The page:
Saying Goodbye and sharing memories with a simple online solution

Guest blog post by Maxime T, co-founder of www.remember-me.co website. Remember-me is a simple and safe way to share, preserve and send on personal messages and memories to loved ones once you’re gone.

The idea of a web-based service that would give the power to people to communicate a little bit longer than life normally allows came to me a few years ago. It was initially a response to my childhood anxieties about the death of my parents, but became more urgent after the loss of my grandmother to the progressive dementia of her Alzheimer’s. What remained unacceptable is not being able to say a proper goodbye after either sudden death or long degenerative disease. I had to find the time and the funds to give life to the project, but finally in October 2015 www.remember-me.co was born.

Unlike some “after life” websites, the purpose of remember-me is not to offer a one-stop-shop where people manage their digital afterlife. We used today’s technology to create a simple platform purely intended for our users to create and send posthumous messages. Besides taking all necessary security measures, our focus was to make this service simple, easy and accessible to the widest of audiences. What developed was a three step process: write a message and add some content such as a video or a selection of pictures, assign a contact and decide the moment of delivery.

Besides giving the possibility to users to reiterate their affections for their loved ones, family members and friends, remember-me can be a great support for those left behind, for those in grief and to get the proper closure they need. But mourning has to end and so does the messaging. This is why we decided to limit our service to the year following the death of the user.

As in my own case, remember-me can be a priceless tool for users suffering from dementia to be remembered the way we all deserve to be. For the users unable to do it alone, working together with a close friend or family member can be such a meaningful project.

There are as many good reasons as there are individual cases and personal situations to use remember-me, each one with their own value. We purely created this service to give the chance to those who feel the need to say a proper goodbye; the words that really matter.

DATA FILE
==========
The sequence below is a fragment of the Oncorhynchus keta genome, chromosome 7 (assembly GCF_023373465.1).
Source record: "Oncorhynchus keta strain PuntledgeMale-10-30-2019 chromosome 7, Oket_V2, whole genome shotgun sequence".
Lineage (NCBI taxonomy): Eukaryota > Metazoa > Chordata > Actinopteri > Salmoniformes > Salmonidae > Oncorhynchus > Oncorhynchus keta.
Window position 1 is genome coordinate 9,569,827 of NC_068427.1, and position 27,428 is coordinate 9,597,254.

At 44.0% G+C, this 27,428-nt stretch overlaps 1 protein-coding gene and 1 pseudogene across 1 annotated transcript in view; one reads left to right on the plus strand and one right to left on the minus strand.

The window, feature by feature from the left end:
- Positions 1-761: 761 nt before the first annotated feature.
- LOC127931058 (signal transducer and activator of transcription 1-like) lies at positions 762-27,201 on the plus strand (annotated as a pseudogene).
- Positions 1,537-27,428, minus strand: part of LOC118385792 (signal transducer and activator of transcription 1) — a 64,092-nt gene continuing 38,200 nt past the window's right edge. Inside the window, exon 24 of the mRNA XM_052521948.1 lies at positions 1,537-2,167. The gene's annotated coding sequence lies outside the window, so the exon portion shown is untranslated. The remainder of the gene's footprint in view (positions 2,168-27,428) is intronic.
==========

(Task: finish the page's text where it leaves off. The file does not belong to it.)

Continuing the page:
We won’t solve the pain caused by death, but we hope it might help in some small way.

Behavioural Changes: The Importance of “Knowing the Person”

This story is shared with us by our colleague Andrea Leatherdale – RN, BScN, Practical Nursing Program Coordinator at Centennial College. In this story, the nurse observes changes in behaviour of one of the residents. The nurse is not able to shake off the concern that something significant is about to happen. The story illustrates the nurses listening skills and her attempts to alert others to the changes. 

A woman in her late 80s with advanced dementia and COPD with limited communication.  She was usually kept engaged in hand activities, like folding laundry and dressing dolls.  The usual practice on the unit was for nursing staff to play music during morning medication rounds and engage residents with singing and dancing.  Usually this woman wouldn’t engage, even though her family said she loved music.

This woman’s COPD was typically mild, but one morning she developed a new respiratory congestion, that was relieved with inhalation medications.   At the time that the morning congestion started, she started to sing spontaneously.  She was singing “Wake me up before you go-go, I’m not planning on going solo”.  She sang this phrase over and over again.

The nurses were surprised at this sudden change. The resident did not normally engage verbally. The nurses wondered what caused this change in behaviour, they discussed it as a team and reported it to the doctor and asked the doctor to assess the woman’s chest congestion. The doctor said that since the chest congestion cleared with the morning inhalation treatments, it was not a concern.

When her family heard their mother singing, they were excited that their mother was more alert and active. They attributed this as a positive change to the way the staff was interacting with her.

The nurse assigned to care for her, who was most familiar with her, still felt that there was something else happening. She talked with the doctor again. The doctor still said since the woman was eating and drinking normally and her temperature was normal, no further investigation was needed.

The resident sang this song every morning for 5 days.  On the fifth day, she had a sudden increase in congestion. She was sent to hospital.  She died 2 days later in hospital from pneumonia secondary to COPD. Her daughter was with her at time of death. Other family members were not there. The family was concerned that she had not died in place, in her home, at the facility.